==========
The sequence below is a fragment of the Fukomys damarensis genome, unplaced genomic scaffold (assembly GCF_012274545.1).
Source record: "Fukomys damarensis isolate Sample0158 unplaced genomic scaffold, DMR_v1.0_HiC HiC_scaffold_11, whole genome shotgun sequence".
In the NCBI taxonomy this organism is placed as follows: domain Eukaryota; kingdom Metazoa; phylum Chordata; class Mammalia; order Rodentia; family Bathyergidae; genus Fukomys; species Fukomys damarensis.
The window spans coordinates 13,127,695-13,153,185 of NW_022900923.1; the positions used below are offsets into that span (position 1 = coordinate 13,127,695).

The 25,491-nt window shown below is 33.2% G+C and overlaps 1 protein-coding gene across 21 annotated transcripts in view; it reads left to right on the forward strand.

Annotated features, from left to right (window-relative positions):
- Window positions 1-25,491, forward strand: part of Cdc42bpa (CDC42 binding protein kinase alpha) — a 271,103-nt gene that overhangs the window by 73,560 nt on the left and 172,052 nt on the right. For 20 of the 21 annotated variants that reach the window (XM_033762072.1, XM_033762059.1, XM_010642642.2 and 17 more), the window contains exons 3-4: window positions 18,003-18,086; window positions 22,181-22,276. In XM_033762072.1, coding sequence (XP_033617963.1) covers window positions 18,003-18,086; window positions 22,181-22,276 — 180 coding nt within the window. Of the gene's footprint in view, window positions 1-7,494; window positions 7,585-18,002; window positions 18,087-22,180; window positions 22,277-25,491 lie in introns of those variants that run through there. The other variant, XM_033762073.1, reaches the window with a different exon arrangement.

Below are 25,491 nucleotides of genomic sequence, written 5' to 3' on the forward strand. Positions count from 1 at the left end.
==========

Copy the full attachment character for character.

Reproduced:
The sequence below is a fragment of the Fukomys damarensis genome, unplaced genomic scaffold (assembly GCF_012274545.1).
Source record: "Fukomys damarensis isolate Sample0158 unplaced genomic scaffold, DMR_v1.0_HiC HiC_scaffold_11, whole genome shotgun sequence".
In the NCBI taxonomy this organism is placed as follows: domain Eukaryota; kingdom Metazoa; phylum Chordata; class Mammalia; order Rodentia; family Bathyergidae; genus Fukomys; species Fukomys damarensis.
The window spans coordinates 13,127,695-13,153,185 of NW_022900923.1; the positions used below are offsets into that span (position 1 = coordinate 13,127,695).

The 25,491-nt window shown below is 33.2% G+C and overlaps 1 protein-coding gene across 21 annotated transcripts in view; it reads left to right on the forward strand.

Annotated features, from left to right (window-relative positions):
- Window positions 1-25,491, forward strand: part of Cdc42bpa (CDC42 binding protein kinase alpha) — a 271,103-nt gene that overhangs the window by 73,560 nt on the left and 172,052 nt on the right. For 20 of the 21 annotated variants that reach the window (XM_033762072.1, XM_033762059.1, XM_010642642.2 and 17 more), the window contains exons 3-4: window positions 18,003-18,086; window positions 22,181-22,276. In XM_033762072.1, coding sequence (XP_033617963.1) covers window positions 18,003-18,086; window positions 22,181-22,276 — 180 coding nt within the window. Of the gene's footprint in view, window positions 1-7,494; window positions 7,585-18,002; window positions 18,087-22,180; window positions 22,277-25,491 lie in introns of those variants that run through there. The other variant, XM_033762073.1, reaches the window with a different exon arrangement.

Below are 25,491 nucleotides of genomic sequence, written 5' to 3' on the forward strand. Positions count from 1 at the left end.